We are also urging the SNP Government to invest in better mental health care as new figures show that three in 10 young people are being forced to wait too long for treatment.
And as the initiative sweeps social media, encouraging people to share their own mental health struggles and stories, Dr Helen Driscoll, Principal Lecturer in Psychology and Evolutionary Psychologist at Sunderland University, discussed how the media's portrayal of body image can impact a person's mental health and wellbeing, as well as the other factors that could be at play.
The survey found that body image issues affected more women than men.
Women were more badly affected than men, with 11 per cent of Scots women admitting they had "deliberately hurt themselves" due to their body image.
Julie Cameron, head of programmes at MHF Scotland, said: "The theme of this year's Mental Health Awareness Week is body image and our research published this week highlights the huge impact that negative body image can have on the mental health of both adults and young people". One in five of all United Kingdom adults and 46% of 18-24-year-olds said images on social media had caused them to worry about their body image. For some people this is potentially very severe, with large numbers of people saying they have self-harmed or had suicidal thoughts and feelings.
Dr Driscoll said: "People think body image ideals come from the media because of the way they portray a certain type of shape".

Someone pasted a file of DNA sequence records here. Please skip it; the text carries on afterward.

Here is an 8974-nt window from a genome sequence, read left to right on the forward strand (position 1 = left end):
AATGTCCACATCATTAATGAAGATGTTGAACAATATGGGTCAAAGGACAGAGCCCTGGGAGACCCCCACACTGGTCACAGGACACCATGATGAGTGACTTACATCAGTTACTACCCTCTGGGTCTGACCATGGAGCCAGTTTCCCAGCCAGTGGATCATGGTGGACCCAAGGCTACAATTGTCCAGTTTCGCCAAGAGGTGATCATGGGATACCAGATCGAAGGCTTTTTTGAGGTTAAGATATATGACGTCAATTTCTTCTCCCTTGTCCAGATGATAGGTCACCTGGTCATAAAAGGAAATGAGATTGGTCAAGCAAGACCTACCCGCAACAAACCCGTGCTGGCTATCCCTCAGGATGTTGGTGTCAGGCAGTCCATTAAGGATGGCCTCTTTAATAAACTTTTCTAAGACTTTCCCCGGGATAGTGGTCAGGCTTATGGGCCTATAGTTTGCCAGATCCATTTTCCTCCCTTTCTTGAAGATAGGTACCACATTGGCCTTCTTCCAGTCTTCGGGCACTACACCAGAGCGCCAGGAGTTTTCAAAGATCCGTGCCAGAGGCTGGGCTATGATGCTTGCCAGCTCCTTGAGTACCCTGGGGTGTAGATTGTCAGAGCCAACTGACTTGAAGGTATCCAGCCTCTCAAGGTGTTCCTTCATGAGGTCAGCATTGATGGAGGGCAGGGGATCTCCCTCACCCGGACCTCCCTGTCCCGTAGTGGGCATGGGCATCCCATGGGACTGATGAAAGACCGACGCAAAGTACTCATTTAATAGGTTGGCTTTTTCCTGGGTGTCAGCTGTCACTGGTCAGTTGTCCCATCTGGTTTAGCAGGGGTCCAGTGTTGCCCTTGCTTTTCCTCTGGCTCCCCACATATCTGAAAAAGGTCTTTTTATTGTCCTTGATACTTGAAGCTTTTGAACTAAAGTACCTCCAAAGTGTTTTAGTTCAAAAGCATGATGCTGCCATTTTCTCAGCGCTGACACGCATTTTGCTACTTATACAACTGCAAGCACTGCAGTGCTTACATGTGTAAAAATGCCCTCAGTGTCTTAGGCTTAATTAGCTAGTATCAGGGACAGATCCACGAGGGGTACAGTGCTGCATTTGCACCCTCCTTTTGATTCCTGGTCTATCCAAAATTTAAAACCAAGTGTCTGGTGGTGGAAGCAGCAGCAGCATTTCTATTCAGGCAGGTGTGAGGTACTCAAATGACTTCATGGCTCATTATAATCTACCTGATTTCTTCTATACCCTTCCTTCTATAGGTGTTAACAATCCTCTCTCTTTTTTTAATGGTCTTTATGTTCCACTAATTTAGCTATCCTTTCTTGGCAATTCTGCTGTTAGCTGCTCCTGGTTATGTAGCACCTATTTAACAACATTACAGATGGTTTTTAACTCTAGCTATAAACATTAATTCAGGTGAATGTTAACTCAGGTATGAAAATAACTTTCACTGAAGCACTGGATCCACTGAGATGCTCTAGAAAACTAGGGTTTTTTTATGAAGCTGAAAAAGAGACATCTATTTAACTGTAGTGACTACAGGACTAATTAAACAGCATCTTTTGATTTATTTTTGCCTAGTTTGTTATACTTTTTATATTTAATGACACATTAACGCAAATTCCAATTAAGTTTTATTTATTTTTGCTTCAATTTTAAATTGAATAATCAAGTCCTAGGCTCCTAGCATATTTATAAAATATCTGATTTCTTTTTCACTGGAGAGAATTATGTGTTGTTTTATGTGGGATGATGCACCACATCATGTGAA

"This social harm has been allowed to develop largely unchecked".
"This could be enforced by the proposed new independent regulator, which is already part of the government proposals".
Paul Browett, 35, of Glasgow, said social media, TV and celebrities had helped to fuel his insecurities.
"We particularly welcome the commitment to addressing the impact of social media on body image". If they only show one body size then this becomes a social norm, which is risky.
Ms Torr added: "We are now more focused than ever on providing support for those who need it and working hard to end the discrimination and stigma associated with mental health".
More than half said that celebrities and "influencers" sharing more realistic images of themselves would encourage people to post content that more accurately reflects what they look like in real life, it found. YMCA England and Wales chief executive Denise Hatton said social media presents "a multitude of dangers" for young people.
"We recognise the link of unhealthy use of social media and lower mental wellbeing which is why we've committed to publishing advice on healthy social media use and I would see that both these pieces of work would link in together".
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